The United Nations joined the African Union today hailing the inaugural 'Africa Day of School Feeding,' as part of a key strategy to address the continent's development challenges through home-grown school meal programmes.
Celebrating the launch of the Day, the African Union (AU) and UN World Food Programme (WFP) highlighted the vital role of school meals in education as the world's most widely used safety net.
School meals provide critical social support, encouraging more regular attendance at school and contributing to children's protection in emergencies. They are also a key long-term investment in millions of people's futures, in local economies, and in reducing hunger across the globe.
“Further, when it comes to encouraging girls' access to school, adding just one year of school meals is proven to increase absolute enrolment by nearly 30 percent,” said WFP Executive Director Ertharin Cousin.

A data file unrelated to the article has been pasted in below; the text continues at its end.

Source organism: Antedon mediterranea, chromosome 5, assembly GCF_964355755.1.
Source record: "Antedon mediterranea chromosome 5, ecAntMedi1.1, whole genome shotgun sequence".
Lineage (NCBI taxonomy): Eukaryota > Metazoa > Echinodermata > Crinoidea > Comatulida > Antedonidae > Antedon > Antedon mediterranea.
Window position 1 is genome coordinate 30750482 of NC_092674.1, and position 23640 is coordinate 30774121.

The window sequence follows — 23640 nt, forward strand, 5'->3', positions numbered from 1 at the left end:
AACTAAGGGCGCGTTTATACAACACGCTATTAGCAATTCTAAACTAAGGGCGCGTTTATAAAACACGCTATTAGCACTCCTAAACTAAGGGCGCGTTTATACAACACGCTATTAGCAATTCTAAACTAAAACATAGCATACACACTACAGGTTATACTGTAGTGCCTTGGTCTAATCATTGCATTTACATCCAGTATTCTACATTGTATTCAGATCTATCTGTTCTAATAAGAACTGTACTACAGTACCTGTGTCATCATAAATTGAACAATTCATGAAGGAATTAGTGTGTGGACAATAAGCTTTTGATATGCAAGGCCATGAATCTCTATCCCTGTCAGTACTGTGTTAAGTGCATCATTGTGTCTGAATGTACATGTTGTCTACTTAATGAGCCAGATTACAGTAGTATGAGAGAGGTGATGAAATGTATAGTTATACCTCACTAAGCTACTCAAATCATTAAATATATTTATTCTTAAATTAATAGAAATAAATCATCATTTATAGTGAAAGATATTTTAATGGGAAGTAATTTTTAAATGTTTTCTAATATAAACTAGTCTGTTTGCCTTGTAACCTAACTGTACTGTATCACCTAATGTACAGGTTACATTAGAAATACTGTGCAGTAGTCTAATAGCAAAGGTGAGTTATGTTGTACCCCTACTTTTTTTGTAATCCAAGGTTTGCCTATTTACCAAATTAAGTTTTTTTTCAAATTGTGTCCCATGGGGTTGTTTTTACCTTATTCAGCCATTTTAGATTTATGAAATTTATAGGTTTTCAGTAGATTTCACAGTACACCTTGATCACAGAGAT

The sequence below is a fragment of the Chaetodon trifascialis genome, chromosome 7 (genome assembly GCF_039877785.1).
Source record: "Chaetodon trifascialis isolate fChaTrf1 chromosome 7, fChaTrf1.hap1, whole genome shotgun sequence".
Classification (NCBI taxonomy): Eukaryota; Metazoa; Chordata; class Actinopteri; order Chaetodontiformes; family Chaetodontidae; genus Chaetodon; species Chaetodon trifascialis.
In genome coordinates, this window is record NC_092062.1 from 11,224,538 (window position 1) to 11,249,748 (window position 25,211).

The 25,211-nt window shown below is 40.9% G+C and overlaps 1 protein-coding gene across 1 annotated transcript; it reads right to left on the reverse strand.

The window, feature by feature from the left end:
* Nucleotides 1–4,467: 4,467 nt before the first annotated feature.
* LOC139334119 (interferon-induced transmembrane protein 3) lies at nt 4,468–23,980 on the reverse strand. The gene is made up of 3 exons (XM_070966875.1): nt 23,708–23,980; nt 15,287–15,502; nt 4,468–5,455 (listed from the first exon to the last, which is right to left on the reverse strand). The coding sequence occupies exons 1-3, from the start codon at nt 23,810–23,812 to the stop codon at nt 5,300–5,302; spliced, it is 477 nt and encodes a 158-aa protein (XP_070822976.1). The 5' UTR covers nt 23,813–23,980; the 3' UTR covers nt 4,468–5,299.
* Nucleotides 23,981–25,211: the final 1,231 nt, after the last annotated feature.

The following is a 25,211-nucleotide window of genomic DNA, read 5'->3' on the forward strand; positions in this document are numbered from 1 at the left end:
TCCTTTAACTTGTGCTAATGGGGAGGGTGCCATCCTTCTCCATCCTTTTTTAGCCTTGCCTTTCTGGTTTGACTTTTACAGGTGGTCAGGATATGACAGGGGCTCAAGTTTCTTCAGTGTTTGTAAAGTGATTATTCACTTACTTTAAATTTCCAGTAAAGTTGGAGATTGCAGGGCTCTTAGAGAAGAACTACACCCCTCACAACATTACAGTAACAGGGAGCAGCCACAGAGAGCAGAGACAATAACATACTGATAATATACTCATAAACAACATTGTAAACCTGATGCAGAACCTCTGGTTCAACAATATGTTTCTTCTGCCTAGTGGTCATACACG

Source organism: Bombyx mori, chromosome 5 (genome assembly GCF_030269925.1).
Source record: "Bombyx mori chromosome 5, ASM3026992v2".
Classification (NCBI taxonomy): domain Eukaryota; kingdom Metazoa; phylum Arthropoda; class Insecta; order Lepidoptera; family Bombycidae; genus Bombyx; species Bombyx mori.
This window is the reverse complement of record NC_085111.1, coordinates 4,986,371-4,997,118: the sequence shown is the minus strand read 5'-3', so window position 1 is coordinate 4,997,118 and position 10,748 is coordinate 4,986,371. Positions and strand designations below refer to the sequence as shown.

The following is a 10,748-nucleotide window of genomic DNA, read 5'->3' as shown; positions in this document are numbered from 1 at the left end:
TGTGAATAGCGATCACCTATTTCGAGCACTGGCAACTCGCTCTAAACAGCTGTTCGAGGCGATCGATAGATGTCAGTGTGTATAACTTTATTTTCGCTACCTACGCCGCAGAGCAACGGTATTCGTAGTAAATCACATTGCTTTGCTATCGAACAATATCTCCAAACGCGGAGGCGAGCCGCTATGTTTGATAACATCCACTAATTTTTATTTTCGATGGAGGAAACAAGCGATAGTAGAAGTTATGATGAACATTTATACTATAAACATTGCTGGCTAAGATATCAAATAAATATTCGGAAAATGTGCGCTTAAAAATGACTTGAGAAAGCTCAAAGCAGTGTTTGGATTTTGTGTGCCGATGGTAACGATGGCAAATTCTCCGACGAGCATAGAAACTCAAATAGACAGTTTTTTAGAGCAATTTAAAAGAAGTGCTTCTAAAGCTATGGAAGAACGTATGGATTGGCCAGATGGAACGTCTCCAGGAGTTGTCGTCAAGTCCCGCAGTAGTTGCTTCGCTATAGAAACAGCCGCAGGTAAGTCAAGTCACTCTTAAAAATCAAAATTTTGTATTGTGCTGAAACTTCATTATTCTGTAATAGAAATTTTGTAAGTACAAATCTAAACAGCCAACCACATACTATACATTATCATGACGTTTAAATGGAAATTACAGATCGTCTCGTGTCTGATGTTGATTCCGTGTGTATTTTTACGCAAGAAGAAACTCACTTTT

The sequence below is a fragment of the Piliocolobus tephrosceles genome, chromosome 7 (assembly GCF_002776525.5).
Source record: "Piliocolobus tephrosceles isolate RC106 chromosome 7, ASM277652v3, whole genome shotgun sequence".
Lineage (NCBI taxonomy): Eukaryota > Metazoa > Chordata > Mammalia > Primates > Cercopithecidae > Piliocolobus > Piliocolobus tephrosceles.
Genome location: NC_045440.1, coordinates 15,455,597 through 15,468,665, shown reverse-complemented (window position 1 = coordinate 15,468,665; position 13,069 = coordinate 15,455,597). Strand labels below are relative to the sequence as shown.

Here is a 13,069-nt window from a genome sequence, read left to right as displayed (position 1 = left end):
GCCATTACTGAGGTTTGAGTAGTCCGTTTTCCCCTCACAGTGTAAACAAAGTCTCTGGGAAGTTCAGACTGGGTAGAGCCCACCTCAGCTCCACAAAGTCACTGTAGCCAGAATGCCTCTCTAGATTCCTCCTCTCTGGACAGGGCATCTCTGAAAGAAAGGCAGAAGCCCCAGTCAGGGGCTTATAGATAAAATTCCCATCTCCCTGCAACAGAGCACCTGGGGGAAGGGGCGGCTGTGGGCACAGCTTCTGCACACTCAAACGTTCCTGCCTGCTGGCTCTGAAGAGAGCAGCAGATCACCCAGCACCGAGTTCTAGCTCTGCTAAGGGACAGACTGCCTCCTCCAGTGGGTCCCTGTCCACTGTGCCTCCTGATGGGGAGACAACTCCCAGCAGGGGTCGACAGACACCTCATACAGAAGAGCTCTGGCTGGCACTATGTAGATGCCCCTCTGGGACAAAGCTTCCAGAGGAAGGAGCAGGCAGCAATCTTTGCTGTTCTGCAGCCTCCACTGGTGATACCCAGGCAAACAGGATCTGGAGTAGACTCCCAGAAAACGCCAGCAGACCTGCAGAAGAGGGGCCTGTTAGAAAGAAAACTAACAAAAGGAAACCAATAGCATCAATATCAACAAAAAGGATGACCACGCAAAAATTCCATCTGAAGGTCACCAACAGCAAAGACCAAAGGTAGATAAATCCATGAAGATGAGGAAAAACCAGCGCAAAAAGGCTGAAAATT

During the 26th AU Summit in January 2016, the Heads of States decided to adopt homegrown school feeding programmes as a continental strategy to enhance retention and performance of children in schools and to boost income generation and entrepreneurship in local communities. The decision saw the establishment of 1 March as the 'Africa Day for School Feeding.'
“School feeding programmes are not new to Africa, in fact, some among us became who we are today because of school meals,” said Nkosazana Dlamini, Chairperson of the African Union Commission, adding however that the link with local food production is a new approach.
The Day focuses on home-grown school meals, where local farmers produce food that is then purchased for use in school meals, maximizing the benefits for students, farmers and local communities. According to an analysis conducted by WFP, every dollar spent on a school meals programme can result in a return worth as much as $3 to $9.
More than half the world's children assisted by WFP with school meals live in Africa. In 2014, over 10 million children in 41 African countries benefited from WFP school meals programmes.